There are officially 31 varsity teams on campus, but the largest and most influential one operates off the field. The players make “warm and fuzzy” boards instead of scoring goals and decorate hallways in place of racing; we spend free time practicing toleration and active listening.
“I write to announce that Associate Dean of Student Affairs and Director of Residential Life Mary Pat McMahon will be leaving Bowdoin to become the next Dean of Student Affairs at Tufts University. Although it’s hard to say farewell to such an incredible colleague and friend, I invite you to join me in sending her off with well wishes as she embarks on this challenging and impressive next chapter in her career,” Dean of Student Affairs Tim Foster wrote in an email to the student body on Wednesday.
The Residential Life (ResLife) staff at Bowdoin sets the tone of our campus community, and this spring we will say goodbye to our head coach.
I met Mary Pat McMahon my first year on campus. I felt like a very bland student—a deer in the headlights of the “I got into Bowdoin, now what?” realization. I wasn’t in clubs and didn’t stand out in any particular way. I spent my time making friends and hanging out with my new boyfriend—how college.
Somehow, I was chosen to live in MacMillan House my sophomore year and somehow, my housemates elected me President.
I sheepishly marched up the front steps of Moulton Union for my first meeting with ResLife, thinking they would change their mind once I showed up.
During my meeting with Chris Rossi, Mary Pat poked her head in the office—I remember that her excited tone, fast speech and determined gaze made me feel momentarily excited, official and important.
The ResLife office is in the people business—the staff’s personal goal is to shape your Bowdoin experience. Think about your first year roommate, your proctor, the people you met in your College House and the R.A. you had as a sophomore—these people influence your time on campus and have provided you with support at all times.
In other words, ResLife has got your back. And Mary Pat has ours.
I’ve been involved in many aspects of campus over my Bowdoin career, but by far the most fulfilling has been as a proctor with ResLife. I am an odd recruit: a former College House Prez (insert fist pump) going into her senior year. I went into my interview last spring thinking I had already lost the job. Bowdoin students, as the best and brightest, most creative and thoughtful, have a tendency to make me feel defeated.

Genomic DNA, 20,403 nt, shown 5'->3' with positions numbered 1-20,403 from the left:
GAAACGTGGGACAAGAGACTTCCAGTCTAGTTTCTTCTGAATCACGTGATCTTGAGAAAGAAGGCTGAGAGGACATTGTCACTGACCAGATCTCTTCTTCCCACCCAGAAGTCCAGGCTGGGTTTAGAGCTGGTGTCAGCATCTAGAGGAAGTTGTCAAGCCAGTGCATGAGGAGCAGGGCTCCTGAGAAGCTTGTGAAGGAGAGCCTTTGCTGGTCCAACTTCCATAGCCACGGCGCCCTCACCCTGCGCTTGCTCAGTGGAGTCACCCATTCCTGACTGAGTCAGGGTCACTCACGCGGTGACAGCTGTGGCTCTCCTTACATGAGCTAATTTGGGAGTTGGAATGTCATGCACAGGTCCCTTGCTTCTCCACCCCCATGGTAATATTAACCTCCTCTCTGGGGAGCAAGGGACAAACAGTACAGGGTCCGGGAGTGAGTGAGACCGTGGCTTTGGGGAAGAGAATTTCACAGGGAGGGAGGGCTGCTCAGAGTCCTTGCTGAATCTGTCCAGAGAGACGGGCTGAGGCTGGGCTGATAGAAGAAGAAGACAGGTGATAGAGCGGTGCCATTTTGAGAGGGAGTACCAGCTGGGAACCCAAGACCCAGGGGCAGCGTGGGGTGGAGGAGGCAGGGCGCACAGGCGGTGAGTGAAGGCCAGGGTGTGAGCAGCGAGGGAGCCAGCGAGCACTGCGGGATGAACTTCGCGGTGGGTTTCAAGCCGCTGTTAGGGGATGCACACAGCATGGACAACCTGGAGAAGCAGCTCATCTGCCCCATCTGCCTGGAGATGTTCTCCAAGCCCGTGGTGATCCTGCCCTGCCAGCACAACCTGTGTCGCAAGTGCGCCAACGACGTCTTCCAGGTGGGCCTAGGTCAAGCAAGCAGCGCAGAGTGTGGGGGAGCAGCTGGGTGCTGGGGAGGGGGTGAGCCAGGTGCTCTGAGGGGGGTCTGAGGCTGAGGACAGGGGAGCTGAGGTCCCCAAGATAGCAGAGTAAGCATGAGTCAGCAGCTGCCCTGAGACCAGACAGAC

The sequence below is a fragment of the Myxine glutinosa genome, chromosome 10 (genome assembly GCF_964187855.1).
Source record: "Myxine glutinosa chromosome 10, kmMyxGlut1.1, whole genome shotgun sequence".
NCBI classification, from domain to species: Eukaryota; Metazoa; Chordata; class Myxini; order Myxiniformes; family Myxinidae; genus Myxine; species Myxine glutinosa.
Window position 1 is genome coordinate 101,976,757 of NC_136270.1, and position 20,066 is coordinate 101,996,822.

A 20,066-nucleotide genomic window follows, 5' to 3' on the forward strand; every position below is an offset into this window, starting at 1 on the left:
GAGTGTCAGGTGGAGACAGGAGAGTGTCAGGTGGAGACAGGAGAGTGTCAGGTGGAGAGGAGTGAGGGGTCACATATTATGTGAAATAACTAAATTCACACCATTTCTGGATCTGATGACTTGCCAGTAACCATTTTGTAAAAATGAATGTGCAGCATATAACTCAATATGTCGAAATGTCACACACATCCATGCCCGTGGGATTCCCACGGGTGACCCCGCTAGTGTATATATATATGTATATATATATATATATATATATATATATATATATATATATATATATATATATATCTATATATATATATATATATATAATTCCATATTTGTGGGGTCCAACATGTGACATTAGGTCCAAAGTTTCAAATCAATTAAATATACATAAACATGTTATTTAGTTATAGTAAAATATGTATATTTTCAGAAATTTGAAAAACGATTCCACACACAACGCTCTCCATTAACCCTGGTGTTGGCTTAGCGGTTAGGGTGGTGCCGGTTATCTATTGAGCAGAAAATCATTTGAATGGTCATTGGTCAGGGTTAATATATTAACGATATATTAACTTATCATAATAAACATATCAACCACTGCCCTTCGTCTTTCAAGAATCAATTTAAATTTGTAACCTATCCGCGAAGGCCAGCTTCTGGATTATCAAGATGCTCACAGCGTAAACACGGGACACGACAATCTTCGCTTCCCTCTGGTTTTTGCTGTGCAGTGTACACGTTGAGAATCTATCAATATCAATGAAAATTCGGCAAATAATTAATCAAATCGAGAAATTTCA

Mary Pat asked me a series of questions about my time abroad, my decision to join staff as a senior and my priorities for the year. I never felt like I was convincing Mary Pat of my ability to be a proctor—she was calm and inquisitive, and genuinely interested in my thoughts. She even wanted to know how I would handle Senior Nights at Joshua’s, and if I would miss living with my friends—social things that had been important to me for three years. She knew I was afraid to leave parts of senior year and she made me question why I was fearful of ditching.
I am in no way the most important or vocal member of ResLife—or the most qualified—but it would be a mistake to let (as Tim Foster wrote in his email to the student body) “our incredible colleague and friend” leave on such short notice without honest words of gratitude for her demeanor and commitment to this institution and its students.
Mary Pat McMahon makes decisions from her gut. She knows you within seconds, is candid with her thoughts and morally consistent. She will make time in her schedule, listen to your problems and quickly put them in perspective. She connects, thanks and forgives people; she sees the potential in every student no matter their history and empowers them.
But it would also be a mistake to glaze over the fact that I’m upset.
I’m sad about the hundreds of students who she’s influenced outside the official ResLife sphere who are also rocked by the news. I’m emotional because she has had a thankless, invisible role in the student body I love. But I’m excited for the Tufts students she’ll be able to influence in similar, powerful ways.
I am not alone in saying that Mary Pat and the ResLife office saved me from the doldrums of insecurity and plainness and gave me the confidence to make my time at Bowdoin what it has been.
Mary Pat is headed into a new chapter in her career, and I have a feeling the staff will be gathered in Moulton Union next year invigorated by her lasting policies and leadership—but also bragging about how many home runs she hit in her latest Jumbo game.
-Natalie Clark, Class of 2014.